Workplace Eye Wellness Month: 5 Eye Care Tips for People Who Work on Computers

March 25th, 2016
man at work looking at computer screen

March is Workplace Eye Wellness Month and there’s a lot we can do to protect our eyes while we work. Many physical jobs, such as construction workers and mechanics, wear safety glasses, but people who work in office settings should also consider the best ways to protect their eyes.

Staring at a bright, glowing digital screen can have negative effects on your eyesight and health, often resulting in eye strain. The American Optometric Association (AOA) found in a 2015 survey that 58% of adults surveyed experience digital eye strain from spending too much time on a computer.

As daily screen time increases both in and out of the office we should take extra precautions to protect our eye health. If you work in front of a computer for 40 hours a week, here are a few things you can do to protect your eyes.

1. Take Time to Get Your Settings and Surroundings Right

Your computer screen shouldn’t be so bright that it makes you squint every time you turn it on. Take a few minutes to go into your display settings and adjust the brightness so that it’s not so bright or so dim that you strain to see it. As a good rule of thumb, try to match the brightness level of your displays to the ambient lighting. Apply this tactic to your phone and tablet as well.

If the ambient lighting is the problem, do what you can to minimize harsh office lights. Look into the possibility of only turning on some of the florescent overhead lights. Or, if you sit near a window, try leaving the lights off to see if you get enough natural light to comfortably work. Adding a desk lamp with a softer light bulb is another good way to introduce gentler lighting to your work station.

If the glare from your computer screen is still straining your eyes, consider installing an anti-glare filter over your monitor screen.

2. Don’t Sit Too Close

Your mother always told you not to sit too close to the TV and the same applies to your digital screens today. The AOA recommends sitting about 20-28 inches away from your computer screen.
If you have trouble seeing the text on your screen at that distance, don’t strain your eyes or move the screen closer. Instead, zoom in the screens so that they are larger than 100% and easier to see. Also schedule an appointment with your optometrist to make sure you don’t need glasses. It may be that you simply need reading glasses if you’re working for long periods of time or protective computer eye ware that helps diffuse the glare.

3. Take Breaks

You want your vision to be 20-20, so this rule should be easy to remember. About every 20 minutes look at something (not a screen) off in the distance — about 20 feet away. Slowly count to 20 to give your eyes enough time to rest. This practice helps your eyes re-adjust and keeps them from straining too much while focusing on your screen. Remember, “breaks” to check your phone don’t count!

You can also get up and walk around the office for a minute. This will give your eyes time to rest, give your legs a stretch and gives you mind a quick break, all of which are good for overall health.

4. Pay Attention to the Rest of Your Body

Believe it or not, how you’re sitting could affect the strain on your eyes. Sitting with good poster reduces the overall strain on your body and helps you relax. If you’re sitting in an uncomfortable position you could be holding tension in your shoulders or straining your neck. This overall tension puts stress on your body. Be sure you have a comfortable chair that promotes good posture. If you find yourself slouching, consider adding a back brace to the chair to encourage you to sit up straighter.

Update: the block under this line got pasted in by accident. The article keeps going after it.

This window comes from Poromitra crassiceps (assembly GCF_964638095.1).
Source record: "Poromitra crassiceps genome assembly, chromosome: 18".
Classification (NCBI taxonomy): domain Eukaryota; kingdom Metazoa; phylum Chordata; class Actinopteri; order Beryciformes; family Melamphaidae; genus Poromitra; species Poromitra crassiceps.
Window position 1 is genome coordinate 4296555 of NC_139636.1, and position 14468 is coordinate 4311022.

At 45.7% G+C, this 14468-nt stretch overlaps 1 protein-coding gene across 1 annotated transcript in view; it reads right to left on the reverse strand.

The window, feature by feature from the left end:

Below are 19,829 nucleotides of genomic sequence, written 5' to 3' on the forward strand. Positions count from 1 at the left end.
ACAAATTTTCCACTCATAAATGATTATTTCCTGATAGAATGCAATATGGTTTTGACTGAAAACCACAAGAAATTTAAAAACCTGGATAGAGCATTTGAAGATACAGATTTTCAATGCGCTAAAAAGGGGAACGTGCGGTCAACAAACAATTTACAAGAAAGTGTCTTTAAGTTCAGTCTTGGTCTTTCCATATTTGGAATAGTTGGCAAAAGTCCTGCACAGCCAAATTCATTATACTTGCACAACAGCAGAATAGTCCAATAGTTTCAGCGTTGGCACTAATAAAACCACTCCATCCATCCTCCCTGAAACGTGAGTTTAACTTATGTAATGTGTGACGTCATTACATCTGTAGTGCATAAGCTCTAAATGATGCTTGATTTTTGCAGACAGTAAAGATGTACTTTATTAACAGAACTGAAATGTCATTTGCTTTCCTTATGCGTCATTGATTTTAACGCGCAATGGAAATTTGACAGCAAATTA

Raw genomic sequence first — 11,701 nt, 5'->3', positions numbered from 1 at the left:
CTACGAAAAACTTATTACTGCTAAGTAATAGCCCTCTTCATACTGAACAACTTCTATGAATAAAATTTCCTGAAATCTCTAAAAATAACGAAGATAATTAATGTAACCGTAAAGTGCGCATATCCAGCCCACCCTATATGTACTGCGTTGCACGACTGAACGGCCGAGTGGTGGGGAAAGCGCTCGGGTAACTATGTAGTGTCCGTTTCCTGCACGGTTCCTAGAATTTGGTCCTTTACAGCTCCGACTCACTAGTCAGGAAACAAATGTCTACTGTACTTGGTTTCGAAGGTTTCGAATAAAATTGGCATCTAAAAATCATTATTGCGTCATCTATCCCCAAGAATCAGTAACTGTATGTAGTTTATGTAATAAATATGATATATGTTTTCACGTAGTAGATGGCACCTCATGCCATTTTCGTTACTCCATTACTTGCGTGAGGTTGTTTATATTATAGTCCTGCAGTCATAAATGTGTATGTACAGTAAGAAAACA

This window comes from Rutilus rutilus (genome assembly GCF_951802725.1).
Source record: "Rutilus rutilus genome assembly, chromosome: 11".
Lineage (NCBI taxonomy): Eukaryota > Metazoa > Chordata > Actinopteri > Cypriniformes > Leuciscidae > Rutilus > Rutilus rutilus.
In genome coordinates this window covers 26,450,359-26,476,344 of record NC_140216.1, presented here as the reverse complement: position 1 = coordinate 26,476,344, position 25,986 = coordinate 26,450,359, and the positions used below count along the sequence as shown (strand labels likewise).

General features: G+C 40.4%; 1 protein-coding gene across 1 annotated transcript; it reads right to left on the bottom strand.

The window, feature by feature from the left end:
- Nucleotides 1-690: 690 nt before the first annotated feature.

Also pay attention to the position of your head, neck and eyes when you’re looking at the computer screen. Experts recommend positioning your main computer monitor directly in front of you and slightly below you natural sight line. This will allow you to relax your neck while you’re looking at the screen. If you have two computer monitors, like many people today, do your best to mainly work on the screen directly in front of you. This will keep you from constantly twisting your neck or looking at a glowing screen from the side of your eye.

5. Don’t Fight the Need for Glasses

This isn’t elementary school and you’re not going to get made fun of because you show up wearing glasses one day. Regular eye exams are part of ensuring good eye health and they should be part of your yearly healthcare routine. In addition to these regular check-ups, if you feel your eyes straining, the computer screen is getting harder to see or you’re consistently developing headaches at work, go see your eye doctor. Even if you’re eyesight has historically been perfect, vision can change with age or you may need glasses to help you see the computer screen.

Dry eyes are another common complaint from people who primarily work on computers. Discuss this with your eye doctor, who may recommend a lubrication drop to help keep your eyes hydrated and healthy.

About ICON Eyecare

ICON Eyecare is a leading surgical and medical eye care provider based out of Denver, CO. Since 1999, ICON has been building a Center of Ophthalmology Excellence empowered by an expert team of board certified physician specialists, the most advanced laser technology and a culture of quality and extraordinary patient care. In coordination with referring optometrists and physicians, ICON Eyecare specializes in treating patients with cataracts, advanced forms of glaucoma and other age and disease related conditions, while providing innovative options for patients seeking LASIK and cosmetic eye procedures. With 14 patient care centers located in Colorado and Texas, ICON Eyecare is expanding within the broader western U.S. region. For more information, please call (720) 524-1001, or visit